This pilgrimage is hard and painful, but if you hang in there…keep on looking…there is soul there.  If we can eventually cop to our own weaknesses, fears, dependencies, manipulation, power plays, cruel streaks etc. something incredible happens.  Many of our psychological symptoms like depression, anxiety, somatic complaints lessen or vanish.  Our ‘Shadow’ is not something we can choose to have; it’s there just like our noses and feet.

Persona vs. Shadow Confrontation

Look at it from an energy viewpoint.  The amount of energy we put into our Personas looking industrious, entertaining, responsible, good or oppositional, macho, non-needy, and rebellious, is absolutely awesome.  Doing ‘Inner Shadow Work’ liberates all of this energy to live a much more soulful and creative life.  We become free to live according to our natural self, no longer living up to or impetuously opposing the demands and expectations of others, or how we ought to live.

As I am writing this I just remembered criticisms from two old friends of mine, Mountain Man Leo and Seminary James ( AKA Los Cabos Jaime).  According to them, my recent articles have been “too heady” and “ too intellectual”.  “You’re losing touch with the people, brother, who I thought you were writing it for to begin with.”  “Keep it simple, amigo!”  I believe they were gentle with me this time (which is not always the case).   In reality they probably felt I was on my soapbox, a bit arrogant, yet affirmation seeking, self-serving and ego strutting.  Of course, all of these traits are in my personal Shadow’s agenda. The Shadow is both powerful and tricky and even though I’ve been doing this work for many moons, I still get overrun more times than I like to admit.  Shadow work is a lifelong commitment; like the poet said, “Imagine Sisyphus happy!”… Here we go again.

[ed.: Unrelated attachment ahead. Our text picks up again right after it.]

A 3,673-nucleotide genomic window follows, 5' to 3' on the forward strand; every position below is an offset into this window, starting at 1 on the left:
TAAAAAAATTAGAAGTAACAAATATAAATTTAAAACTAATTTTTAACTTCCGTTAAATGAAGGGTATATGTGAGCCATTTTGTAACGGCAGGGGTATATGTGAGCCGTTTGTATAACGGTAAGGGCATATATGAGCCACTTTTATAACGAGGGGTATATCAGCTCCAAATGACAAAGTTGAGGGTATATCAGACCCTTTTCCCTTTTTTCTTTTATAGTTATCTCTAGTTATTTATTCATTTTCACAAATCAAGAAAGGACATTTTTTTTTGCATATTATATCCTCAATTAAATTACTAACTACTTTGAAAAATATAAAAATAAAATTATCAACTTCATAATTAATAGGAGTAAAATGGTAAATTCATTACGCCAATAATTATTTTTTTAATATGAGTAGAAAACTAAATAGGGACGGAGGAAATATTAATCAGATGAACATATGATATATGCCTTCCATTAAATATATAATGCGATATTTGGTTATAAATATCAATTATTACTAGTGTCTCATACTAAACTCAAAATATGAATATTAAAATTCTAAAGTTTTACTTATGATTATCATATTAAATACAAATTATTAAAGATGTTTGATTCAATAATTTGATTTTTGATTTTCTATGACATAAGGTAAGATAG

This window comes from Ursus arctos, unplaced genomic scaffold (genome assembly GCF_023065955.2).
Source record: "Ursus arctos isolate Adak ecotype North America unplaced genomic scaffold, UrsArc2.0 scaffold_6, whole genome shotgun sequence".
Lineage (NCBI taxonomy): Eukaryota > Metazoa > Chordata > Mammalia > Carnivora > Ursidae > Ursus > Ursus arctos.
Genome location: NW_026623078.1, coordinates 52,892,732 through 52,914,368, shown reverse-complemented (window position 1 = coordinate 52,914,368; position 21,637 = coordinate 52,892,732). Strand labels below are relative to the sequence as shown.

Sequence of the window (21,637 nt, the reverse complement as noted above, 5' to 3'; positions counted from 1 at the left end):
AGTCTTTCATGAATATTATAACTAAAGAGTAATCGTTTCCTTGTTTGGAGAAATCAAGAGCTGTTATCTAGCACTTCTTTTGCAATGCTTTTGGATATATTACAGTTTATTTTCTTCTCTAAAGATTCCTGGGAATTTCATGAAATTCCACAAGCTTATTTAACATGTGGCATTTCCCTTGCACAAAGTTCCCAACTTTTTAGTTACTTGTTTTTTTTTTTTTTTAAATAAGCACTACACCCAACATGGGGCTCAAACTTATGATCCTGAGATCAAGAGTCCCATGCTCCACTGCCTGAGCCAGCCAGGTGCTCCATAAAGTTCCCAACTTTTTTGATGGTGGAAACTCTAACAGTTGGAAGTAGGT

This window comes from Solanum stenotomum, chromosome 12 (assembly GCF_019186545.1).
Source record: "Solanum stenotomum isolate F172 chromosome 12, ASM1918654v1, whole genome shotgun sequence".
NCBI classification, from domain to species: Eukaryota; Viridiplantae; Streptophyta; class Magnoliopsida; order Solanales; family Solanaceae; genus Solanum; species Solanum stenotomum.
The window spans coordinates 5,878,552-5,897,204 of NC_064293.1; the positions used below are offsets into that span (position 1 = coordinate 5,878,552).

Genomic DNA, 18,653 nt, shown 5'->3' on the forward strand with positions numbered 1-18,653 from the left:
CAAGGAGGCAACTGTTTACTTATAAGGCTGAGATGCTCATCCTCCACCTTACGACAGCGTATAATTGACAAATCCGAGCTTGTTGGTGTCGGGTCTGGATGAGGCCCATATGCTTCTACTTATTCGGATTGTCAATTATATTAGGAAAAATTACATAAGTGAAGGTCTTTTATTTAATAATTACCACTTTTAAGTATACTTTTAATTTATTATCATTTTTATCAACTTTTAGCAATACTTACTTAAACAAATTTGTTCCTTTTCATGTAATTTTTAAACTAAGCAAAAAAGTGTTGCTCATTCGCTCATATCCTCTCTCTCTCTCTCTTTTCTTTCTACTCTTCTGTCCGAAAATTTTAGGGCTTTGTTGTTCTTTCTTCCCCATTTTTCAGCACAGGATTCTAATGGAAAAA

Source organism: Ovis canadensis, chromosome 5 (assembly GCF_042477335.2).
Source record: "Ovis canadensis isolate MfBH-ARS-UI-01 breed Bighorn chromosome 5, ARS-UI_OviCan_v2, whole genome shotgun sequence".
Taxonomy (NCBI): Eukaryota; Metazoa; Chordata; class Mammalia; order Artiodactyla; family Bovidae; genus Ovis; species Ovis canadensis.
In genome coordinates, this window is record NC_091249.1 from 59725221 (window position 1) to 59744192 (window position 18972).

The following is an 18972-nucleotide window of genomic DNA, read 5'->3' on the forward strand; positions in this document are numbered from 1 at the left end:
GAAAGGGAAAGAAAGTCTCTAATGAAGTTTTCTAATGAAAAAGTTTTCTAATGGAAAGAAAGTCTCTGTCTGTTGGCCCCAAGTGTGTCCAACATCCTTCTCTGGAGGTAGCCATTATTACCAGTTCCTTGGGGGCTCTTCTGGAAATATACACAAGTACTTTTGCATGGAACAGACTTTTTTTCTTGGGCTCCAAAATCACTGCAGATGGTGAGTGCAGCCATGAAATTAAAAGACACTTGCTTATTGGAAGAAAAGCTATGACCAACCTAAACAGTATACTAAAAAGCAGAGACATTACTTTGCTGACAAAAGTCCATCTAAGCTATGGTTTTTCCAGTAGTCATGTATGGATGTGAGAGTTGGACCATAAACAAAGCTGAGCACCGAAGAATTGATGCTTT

When we run with our Personas in the first half of life to meet the demands of our parents, culture and religious institutions, we’ve pushed away and repressed large portions of our personalities.  To make it in the outer world, we neglect our inner world and in midlife we pay the price, as our suffering becomes acute.  The neglected parts of our souls (Levinson calls them ‘other voices in other rooms’) start screaming, if we can only hear!

When we repress sensitivity it shows up as sugarcoated sentimentality  or numbness; when we repress anger it shows up as passive- aggressiveness, cruelty and/or depression; when we repress spontaneity it shows up as boredom; when we repress creativity it shows up as inertia and resentment.

The shadow not only includes our unacknowledged negative characteristics; it also includes our repressed positive traits and creativity.  The shadow embodies all which has not been allowed expression.  Here is a major point in mid-life psychology!  The negative shadow has to be owned first, before our positive shadow and creativity can show up.  This appears in nighttime dreams when the threatening, power driven, ruthless characters are slowly replaced by strong, humanitarian, creative and helpful characters.  When we own our darkest impulses we gain new energy and get our creativity back!  Bingo!  That’s it – no mas!  Only when we begin to tap our repressed potential do we free ourselves from  the agenda of others!  The more we know  ourselves, our masks and our dark side, including scars, blemishes and warts, the richer our life will be.  It’s about wholeness, not about perfection!

One for all and all for one. Love to Mother Meera

Peter Milhado © 2018